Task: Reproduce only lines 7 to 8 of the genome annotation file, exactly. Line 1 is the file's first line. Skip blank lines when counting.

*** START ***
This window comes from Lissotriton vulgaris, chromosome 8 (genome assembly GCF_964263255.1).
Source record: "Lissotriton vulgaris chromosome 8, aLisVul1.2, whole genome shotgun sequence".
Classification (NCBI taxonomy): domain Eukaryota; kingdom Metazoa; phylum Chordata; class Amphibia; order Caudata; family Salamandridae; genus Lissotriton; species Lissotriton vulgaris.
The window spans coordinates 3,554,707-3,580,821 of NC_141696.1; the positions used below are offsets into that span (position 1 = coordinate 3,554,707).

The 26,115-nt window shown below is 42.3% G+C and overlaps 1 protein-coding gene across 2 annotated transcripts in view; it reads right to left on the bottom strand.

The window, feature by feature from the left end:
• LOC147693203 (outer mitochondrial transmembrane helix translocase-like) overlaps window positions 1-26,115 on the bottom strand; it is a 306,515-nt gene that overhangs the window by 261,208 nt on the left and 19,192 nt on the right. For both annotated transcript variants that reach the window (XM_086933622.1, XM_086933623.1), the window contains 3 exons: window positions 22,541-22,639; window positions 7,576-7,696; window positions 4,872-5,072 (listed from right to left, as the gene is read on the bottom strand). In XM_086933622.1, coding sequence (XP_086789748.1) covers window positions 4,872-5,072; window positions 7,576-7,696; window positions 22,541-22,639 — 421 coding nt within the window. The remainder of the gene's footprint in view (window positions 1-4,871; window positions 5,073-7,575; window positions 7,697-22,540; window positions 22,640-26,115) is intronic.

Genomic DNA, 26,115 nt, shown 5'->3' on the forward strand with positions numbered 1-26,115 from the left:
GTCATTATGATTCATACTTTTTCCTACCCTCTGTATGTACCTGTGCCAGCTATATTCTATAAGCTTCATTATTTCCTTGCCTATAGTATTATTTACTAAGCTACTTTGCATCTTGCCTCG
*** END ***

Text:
• LOC147693203 (outer mitochondrial transmembrane helix translocase-like) overlaps window positions 1-26,115 on the bottom strand; it is a 306,515-nt gene that overhangs the window by 261,208 nt on the left and 19,192 nt on the right. For both annotated transcript variants that reach the window (XM_086933622.1, XM_086933623.1), the window contains 3 exons: window positions 22,541-22,639; window positions 7,576-7,696; window positions 4,872-5,072 (listed from right to left, as the gene is read on the bottom strand). In XM_086933622.1, coding sequence (XP_086789748.1) covers window positions 4,872-5,072; window positions 7,576-7,696; window positions 22,541-22,639 — 421 coding nt within the window. The remainder of the gene's footprint in view (window positions 1-4,871; window positions 5,073-7,575; window positions 7,697-22,540; window positions 22,640-26,115) is intronic.

Genomic DNA, 26,115 nt, shown 5'->3' on the forward strand with positions numbered 1-26,115 from the left: